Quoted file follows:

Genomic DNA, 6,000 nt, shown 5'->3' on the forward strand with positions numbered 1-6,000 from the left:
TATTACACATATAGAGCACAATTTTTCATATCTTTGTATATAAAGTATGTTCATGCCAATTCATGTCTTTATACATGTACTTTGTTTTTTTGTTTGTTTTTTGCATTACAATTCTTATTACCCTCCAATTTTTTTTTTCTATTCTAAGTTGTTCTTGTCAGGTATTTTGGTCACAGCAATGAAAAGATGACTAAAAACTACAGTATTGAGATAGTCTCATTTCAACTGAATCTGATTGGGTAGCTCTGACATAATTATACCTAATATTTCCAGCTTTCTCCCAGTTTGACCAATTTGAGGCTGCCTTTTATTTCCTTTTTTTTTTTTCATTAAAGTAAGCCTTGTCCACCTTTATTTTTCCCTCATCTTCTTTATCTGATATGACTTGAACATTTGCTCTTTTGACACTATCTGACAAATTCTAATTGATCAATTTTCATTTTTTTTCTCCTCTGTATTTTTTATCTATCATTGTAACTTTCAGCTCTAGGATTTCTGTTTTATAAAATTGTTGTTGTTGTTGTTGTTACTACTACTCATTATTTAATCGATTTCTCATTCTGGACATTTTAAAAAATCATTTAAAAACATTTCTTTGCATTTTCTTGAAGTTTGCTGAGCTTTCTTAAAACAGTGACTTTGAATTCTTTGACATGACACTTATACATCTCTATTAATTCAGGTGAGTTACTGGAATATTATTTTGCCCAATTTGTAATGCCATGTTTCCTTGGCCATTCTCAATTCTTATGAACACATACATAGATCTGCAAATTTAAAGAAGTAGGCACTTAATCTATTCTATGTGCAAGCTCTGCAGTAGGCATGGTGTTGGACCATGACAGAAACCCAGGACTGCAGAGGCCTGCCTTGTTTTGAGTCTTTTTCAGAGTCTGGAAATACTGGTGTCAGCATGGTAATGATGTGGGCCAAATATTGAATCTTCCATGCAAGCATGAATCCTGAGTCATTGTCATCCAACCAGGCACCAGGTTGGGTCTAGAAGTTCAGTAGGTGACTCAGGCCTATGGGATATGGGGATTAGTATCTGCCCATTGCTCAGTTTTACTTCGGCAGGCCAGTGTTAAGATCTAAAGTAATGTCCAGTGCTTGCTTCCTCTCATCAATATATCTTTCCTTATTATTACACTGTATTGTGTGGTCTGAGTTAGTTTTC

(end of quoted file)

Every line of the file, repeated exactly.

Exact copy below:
Genomic DNA, 6,000 nt, shown 5'->3' on the forward strand with positions numbered 1-6,000 from the left:
TATTACACATATAGAGCACAATTTTTCATATCTTTGTATATAAAGTATGTTCATGCCAATTCATGTCTTTATACATGTACTTTGTTTTTTTGTTTGTTTTTTGCATTACAATTCTTATTACCCTCCAATTTTTTTTTTCTATTCTAAGTTGTTCTTGTCAGGTATTTTGGTCACAGCAATGAAAAGATGACTAAAAACTACAGTATTGAGATAGTCTCATTTCAACTGAATCTGATTGGGTAGCTCTGACATAATTATACCTAATATTTCCAGCTTTCTCCCAGTTTGACCAATTTGAGGCTGCCTTTTATTTCCTTTTTTTTTTTTCATTAAAGTAAGCCTTGTCCACCTTTATTTTTCCCTCATCTTCTTTATCTGATATGACTTGAACATTTGCTCTTTTGACACTATCTGACAAATTCTAATTGATCAATTTTCATTTTTTTTCTCCTCTGTATTTTTTATCTATCATTGTAACTTTCAGCTCTAGGATTTCTGTTTTATAAAATTGTTGTTGTTGTTGTTGTTACTACTACTCATTATTTAATCGATTTCTCATTCTGGACATTTTAAAAAATCATTTAAAAACATTTCTTTGCATTTTCTTGAAGTTTGCTGAGCTTTCTTAAAACAGTGACTTTGAATTCTTTGACATGACACTTATACATCTCTATTAATTCAGGTGAGTTACTGGAATATTATTTTGCCCAATTTGTAATGCCATGTTTCCTTGGCCATTCTCAATTCTTATGAACACATACATAGATCTGCAAATTTAAAGAAGTAGGCACTTAATCTATTCTATGTGCAAGCTCTGCAGTAGGCATGGTGTTGGACCATGACAGAAACCCAGGACTGCAGAGGCCTGCCTTGTTTTGAGTCTTTTTCAGAGTCTGGAAATACTGGTGTCAGCATGGTAATGATGTGGGCCAAATATTGAATCTTCCATGCAAGCATGAATCCTGAGTCATTGTCATCCAACCAGGCACCAGGTTGGGTCTAGAAGTTCAGTAGGTGACTCAGGCCTATGGGATATGGGGATTAGTATCTGCCCATTGCTCAGTTTTACTTCGGCAGGCCAGTGTTAAGATCTAAAGTAATGTCCAGTGCTTGCTTCCTCTCATCAATATATCTTTCCTTATTATTACACTGTATTGTGTGGTCTGAGTTAGTTTTC